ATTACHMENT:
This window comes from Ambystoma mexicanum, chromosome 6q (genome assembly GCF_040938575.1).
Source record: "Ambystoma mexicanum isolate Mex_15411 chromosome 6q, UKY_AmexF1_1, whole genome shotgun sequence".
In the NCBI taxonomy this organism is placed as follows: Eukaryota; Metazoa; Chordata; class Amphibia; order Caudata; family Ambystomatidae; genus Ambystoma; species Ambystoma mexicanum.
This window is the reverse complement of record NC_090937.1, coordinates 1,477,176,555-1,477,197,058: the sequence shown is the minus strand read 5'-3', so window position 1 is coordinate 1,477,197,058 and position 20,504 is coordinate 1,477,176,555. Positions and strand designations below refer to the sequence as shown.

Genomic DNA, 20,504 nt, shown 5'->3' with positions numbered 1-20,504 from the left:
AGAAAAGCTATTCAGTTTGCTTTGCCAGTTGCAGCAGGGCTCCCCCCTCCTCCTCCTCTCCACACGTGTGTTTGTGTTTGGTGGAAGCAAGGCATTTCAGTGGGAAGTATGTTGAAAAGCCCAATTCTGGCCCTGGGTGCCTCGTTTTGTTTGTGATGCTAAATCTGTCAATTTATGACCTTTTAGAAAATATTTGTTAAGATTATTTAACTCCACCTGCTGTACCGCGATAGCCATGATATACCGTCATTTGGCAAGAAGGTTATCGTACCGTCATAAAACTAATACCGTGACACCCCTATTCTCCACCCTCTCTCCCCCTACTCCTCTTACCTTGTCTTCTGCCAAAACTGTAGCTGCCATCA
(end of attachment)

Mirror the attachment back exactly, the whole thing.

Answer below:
This window comes from Ambystoma mexicanum, chromosome 6q (genome assembly GCF_040938575.1).
Source record: "Ambystoma mexicanum isolate Mex_15411 chromosome 6q, UKY_AmexF1_1, whole genome shotgun sequence".
In the NCBI taxonomy this organism is placed as follows: Eukaryota; Metazoa; Chordata; class Amphibia; order Caudata; family Ambystomatidae; genus Ambystoma; species Ambystoma mexicanum.
This window is the reverse complement of record NC_090937.1, coordinates 1,477,176,555-1,477,197,058: the sequence shown is the minus strand read 5'-3', so window position 1 is coordinate 1,477,197,058 and position 20,504 is coordinate 1,477,176,555. Positions and strand designations below refer to the sequence as shown.

Genomic DNA, 20,504 nt, shown 5'->3' with positions numbered 1-20,504 from the left:
AGAAAAGCTATTCAGTTTGCTTTGCCAGTTGCAGCAGGGCTCCCCCCTCCTCCTCCTCTCCACACGTGTGTTTGTGTTTGGTGGAAGCAAGGCATTTCAGTGGGAAGTATGTTGAAAAGCCCAATTCTGGCCCTGGGTGCCTCGTTTTGTTTGTGATGCTAAATCTGTCAATTTATGACCTTTTAGAAAATATTTGTTAAGATTATTTAACTCCACCTGCTGTACCGCGATAGCCATGATATACCGTCATTTGGCAAGAAGGTTATCGTACCGTCATAAAACTAATACCGTGACACCCCTATTCTCCACCCTCTCTCCCCCTACTCCTCTTACCTTGTCTTCTGCCAAAACTGTAGCTGCCATCA